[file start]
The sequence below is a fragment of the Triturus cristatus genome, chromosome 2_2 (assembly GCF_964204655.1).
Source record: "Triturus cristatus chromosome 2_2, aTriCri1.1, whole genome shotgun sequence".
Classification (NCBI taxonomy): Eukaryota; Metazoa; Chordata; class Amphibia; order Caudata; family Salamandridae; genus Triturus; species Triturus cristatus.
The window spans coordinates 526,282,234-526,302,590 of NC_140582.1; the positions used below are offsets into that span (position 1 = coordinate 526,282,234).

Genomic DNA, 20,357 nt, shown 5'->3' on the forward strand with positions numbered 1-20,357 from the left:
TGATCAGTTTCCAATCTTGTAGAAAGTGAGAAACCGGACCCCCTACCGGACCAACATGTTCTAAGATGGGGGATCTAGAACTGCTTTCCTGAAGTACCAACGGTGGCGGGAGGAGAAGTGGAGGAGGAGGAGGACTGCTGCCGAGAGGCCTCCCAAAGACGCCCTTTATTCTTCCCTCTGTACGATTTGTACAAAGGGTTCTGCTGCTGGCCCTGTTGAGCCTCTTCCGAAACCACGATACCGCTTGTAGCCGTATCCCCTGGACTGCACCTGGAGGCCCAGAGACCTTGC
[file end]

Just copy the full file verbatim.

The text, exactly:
The sequence below is a fragment of the Triturus cristatus genome, chromosome 2_2 (assembly GCF_964204655.1).
Source record: "Triturus cristatus chromosome 2_2, aTriCri1.1, whole genome shotgun sequence".
Classification (NCBI taxonomy): Eukaryota; Metazoa; Chordata; class Amphibia; order Caudata; family Salamandridae; genus Triturus; species Triturus cristatus.
The window spans coordinates 526,282,234-526,302,590 of NC_140582.1; the positions used below are offsets into that span (position 1 = coordinate 526,282,234).

Genomic DNA, 20,357 nt, shown 5'->3' on the forward strand with positions numbered 1-20,357 from the left:
TGATCAGTTTCCAATCTTGTAGAAAGTGAGAAACCGGACCCCCTACCGGACCAACATGTTCTAAGATGGGGGATCTAGAACTGCTTTCCTGAAGTACCAACGGTGGCGGGAGGAGAAGTGGAGGAGGAGGAGGACTGCTGCCGAGAGGCCTCCCAAAGACGCCCTTTATTCTTCCCTCTGTACGATTTGTACAAAGGGTTCTGCTGCTGGCCCTGTTGAGCCTCTTCCGAAACCACGATACCGCTTGTAGCCGTATCCCCTGGACTGCACCTGGAGGCCCAGAGACCTTGC